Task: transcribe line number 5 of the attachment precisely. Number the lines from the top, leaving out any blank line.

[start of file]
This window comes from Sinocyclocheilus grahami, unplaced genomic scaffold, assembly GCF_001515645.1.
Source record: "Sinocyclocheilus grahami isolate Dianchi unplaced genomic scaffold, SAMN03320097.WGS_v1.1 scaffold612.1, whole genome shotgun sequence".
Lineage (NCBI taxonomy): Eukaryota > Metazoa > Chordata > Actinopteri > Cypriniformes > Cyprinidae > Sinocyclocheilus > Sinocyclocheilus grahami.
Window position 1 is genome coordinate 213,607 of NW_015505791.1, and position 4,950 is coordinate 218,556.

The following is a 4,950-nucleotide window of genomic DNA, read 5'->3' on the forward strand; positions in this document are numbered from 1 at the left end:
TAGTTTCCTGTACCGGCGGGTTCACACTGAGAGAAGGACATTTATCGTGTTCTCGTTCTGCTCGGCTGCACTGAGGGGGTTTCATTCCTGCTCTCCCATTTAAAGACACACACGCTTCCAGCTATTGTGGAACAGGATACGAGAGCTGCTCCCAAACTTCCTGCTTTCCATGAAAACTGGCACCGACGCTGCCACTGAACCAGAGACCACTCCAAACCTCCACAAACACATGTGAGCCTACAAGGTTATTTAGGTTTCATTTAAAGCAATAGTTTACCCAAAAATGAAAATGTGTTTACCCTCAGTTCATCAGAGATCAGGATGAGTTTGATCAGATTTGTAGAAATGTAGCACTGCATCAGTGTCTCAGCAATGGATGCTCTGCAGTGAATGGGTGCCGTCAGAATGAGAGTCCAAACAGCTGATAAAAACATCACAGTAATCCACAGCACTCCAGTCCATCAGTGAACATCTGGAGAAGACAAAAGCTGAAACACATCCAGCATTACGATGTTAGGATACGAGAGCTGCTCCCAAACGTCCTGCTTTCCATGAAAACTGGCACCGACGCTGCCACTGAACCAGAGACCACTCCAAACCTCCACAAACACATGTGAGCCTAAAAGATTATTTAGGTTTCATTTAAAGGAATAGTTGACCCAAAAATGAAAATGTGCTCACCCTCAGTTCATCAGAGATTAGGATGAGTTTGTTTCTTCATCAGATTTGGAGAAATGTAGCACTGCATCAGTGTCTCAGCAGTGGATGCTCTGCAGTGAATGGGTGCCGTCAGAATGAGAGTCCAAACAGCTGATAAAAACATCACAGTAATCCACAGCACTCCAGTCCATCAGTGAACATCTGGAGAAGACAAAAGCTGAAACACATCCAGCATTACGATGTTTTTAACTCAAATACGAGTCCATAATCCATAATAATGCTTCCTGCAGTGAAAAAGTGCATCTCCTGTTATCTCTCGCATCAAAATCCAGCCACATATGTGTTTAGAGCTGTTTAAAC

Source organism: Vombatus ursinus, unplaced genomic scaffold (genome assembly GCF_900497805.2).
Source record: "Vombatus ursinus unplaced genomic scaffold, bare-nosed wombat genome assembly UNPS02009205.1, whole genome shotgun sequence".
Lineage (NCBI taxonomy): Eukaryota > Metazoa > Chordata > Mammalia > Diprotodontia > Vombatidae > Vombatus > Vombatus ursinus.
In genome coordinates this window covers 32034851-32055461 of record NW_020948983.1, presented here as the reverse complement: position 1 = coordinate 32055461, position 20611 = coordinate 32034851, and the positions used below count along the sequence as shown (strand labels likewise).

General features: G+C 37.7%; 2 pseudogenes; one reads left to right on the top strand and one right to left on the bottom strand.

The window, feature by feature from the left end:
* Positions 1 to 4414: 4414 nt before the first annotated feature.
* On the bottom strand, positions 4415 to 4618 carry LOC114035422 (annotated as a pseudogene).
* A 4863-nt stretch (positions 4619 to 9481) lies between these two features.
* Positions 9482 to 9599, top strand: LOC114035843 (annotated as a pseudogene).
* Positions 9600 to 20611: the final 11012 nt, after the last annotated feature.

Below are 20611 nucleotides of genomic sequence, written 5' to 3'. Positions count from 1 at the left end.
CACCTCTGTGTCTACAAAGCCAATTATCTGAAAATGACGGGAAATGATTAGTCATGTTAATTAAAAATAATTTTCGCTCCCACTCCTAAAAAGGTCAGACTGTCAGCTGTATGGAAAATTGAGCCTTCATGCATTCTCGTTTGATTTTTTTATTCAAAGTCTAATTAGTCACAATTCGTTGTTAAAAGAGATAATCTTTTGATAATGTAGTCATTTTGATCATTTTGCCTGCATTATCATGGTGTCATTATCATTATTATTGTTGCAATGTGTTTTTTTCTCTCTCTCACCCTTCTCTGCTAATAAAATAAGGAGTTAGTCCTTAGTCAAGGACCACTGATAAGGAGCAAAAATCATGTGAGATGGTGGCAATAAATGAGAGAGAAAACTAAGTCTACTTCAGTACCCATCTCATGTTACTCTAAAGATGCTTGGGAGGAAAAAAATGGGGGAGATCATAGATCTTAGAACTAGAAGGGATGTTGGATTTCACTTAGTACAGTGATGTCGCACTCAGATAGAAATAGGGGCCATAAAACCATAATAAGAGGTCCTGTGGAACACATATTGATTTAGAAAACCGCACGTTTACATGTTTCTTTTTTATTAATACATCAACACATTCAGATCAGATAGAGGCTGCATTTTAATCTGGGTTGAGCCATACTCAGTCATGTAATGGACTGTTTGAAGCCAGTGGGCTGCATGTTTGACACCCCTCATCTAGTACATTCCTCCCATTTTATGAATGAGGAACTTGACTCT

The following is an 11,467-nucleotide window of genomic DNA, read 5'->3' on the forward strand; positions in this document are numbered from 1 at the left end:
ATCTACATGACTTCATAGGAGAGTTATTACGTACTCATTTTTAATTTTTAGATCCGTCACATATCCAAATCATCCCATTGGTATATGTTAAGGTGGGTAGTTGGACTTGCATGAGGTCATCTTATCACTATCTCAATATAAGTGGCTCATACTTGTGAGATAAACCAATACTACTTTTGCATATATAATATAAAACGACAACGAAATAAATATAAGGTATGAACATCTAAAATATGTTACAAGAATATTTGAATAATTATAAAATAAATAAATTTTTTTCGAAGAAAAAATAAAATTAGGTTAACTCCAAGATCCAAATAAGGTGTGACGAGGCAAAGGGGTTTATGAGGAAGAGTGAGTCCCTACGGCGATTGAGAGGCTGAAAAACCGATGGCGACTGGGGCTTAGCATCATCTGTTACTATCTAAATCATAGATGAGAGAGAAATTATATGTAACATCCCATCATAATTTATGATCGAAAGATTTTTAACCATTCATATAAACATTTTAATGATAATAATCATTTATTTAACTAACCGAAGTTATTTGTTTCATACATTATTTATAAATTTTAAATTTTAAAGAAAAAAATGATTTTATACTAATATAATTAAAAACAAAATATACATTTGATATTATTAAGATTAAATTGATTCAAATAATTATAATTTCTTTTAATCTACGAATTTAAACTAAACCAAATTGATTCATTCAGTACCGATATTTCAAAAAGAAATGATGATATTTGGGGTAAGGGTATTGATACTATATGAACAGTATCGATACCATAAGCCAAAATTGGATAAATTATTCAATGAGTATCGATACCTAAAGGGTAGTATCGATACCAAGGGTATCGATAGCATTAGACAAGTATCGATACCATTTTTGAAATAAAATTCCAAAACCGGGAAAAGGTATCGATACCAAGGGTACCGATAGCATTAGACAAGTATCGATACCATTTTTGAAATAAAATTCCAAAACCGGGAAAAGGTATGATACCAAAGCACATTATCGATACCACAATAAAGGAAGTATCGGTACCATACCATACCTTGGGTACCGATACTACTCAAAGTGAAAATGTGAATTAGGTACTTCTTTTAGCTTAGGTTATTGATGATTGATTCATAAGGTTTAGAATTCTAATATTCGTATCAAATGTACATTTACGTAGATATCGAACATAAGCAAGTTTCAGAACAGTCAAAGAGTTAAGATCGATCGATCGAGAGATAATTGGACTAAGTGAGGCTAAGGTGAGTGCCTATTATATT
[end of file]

The following is a 4,950-nucleotide window of genomic DNA, read 5'->3' on the forward strand; positions in this document are numbered from 1 at the left end: